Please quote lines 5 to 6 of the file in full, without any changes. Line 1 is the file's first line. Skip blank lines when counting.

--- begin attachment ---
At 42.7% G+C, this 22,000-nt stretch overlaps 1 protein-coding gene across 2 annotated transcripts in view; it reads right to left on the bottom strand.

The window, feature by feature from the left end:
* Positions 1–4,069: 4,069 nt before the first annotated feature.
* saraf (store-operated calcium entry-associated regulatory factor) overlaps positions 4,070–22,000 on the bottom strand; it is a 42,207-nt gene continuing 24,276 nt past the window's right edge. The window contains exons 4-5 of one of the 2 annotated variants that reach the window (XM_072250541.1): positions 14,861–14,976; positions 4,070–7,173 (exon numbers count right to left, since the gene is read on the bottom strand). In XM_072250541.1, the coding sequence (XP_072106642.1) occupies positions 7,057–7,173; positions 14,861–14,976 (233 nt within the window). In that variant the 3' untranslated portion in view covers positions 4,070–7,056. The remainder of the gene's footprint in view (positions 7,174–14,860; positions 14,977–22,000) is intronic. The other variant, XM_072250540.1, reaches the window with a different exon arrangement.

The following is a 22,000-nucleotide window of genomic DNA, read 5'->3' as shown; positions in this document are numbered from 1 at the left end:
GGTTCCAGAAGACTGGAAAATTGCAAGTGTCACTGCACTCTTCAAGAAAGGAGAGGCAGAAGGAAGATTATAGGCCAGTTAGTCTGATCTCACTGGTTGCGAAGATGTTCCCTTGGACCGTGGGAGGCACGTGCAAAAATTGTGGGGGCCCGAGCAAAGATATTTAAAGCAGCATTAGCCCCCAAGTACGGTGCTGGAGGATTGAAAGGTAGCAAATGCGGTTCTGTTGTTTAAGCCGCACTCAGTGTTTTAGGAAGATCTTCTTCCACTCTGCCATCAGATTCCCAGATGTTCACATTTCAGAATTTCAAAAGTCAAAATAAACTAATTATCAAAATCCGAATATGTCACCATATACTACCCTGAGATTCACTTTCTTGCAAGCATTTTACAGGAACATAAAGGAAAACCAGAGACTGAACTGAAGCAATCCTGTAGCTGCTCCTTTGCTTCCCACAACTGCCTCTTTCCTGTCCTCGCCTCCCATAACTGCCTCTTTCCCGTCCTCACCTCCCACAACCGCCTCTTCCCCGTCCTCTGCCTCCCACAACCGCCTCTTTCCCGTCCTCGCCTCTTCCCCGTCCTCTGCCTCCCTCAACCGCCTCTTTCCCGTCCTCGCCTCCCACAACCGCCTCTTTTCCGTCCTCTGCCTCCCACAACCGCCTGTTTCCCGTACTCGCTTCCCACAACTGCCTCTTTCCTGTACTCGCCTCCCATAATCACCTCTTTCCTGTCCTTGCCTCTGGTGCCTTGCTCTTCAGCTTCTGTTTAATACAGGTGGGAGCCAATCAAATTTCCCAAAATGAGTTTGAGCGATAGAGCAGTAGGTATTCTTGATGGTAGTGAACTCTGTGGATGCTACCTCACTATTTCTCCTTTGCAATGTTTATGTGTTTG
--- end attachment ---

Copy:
The following is a 22,000-nucleotide window of genomic DNA, read 5'->3' as shown; positions in this document are numbered from 1 at the left end:
GGTTCCAGAAGACTGGAAAATTGCAAGTGTCACTGCACTCTTCAAGAAAGGAGAGGCAGAAGGAAGATTATAGGCCAGTTAGTCTGATCTCACTGGTTGCGAAGATGTTCCCTTGGACCGTGGGAGGCACGTGCAAAAATTGTGGGGGCCCGAGCAAAGATATTTAAAGCAGCATTAGCCCCCAAGTACGGTGCTGGAGGATTGAAAGGTAGCAAATGCGGTTCTGTTGTTTAAGCCGCACTCAGTGTTTTAGGAAGATCTTCTTCCACTCTGCCATCAGATTCCCAGATGTTCACATTTCAGAATTTCAAAAGTCAAAATAAACTAATTATCAAAATCCGAATATGTCACCATATACTACCCTGAGATTCACTTTCTTGCAAGCATTTTACAGGAACATAAAGGAAAACCAGAGACTGAACTGAAGCAATCCTGTAGCTGCTCCTTTGCTTCCCACAACTGCCTCTTTCCTGTCCTCGCCTCCCATAACTGCCTCTTTCCCGTCCTCACCTCCCACAACCGCCTCTTCCCCGTCCTCTGCCTCCCACAACCGCCTCTTTCCCGTCCTCGCCTCTTCCCCGTCCTCTGCCTCCCTCAACCGCCTCTTTCCCGTCCTCGCCTCCCACAACCGCCTCTTTTCCGTCCTCTGCCTCCCACAACCGCCTGTTTCCCGTACTCGCTTCCCACAACTGCCTCTTTCCTGTACTCGCCTCCCATAATCACCTCTTTCCTGTCCTTGCCTCTGGTGCCTTGCTCTTCAGCTTCTGTTTAATACAGGTGGGAGCCAATCAAATTTCCCAAAATGAGTTTGAGCGATAGAGCAGTAGGTATTCTTGATGGTAGTGAACTCTGTGGATGCTACCTCACTATTTCTCCTTTGCAATGTTTATGTGTTTG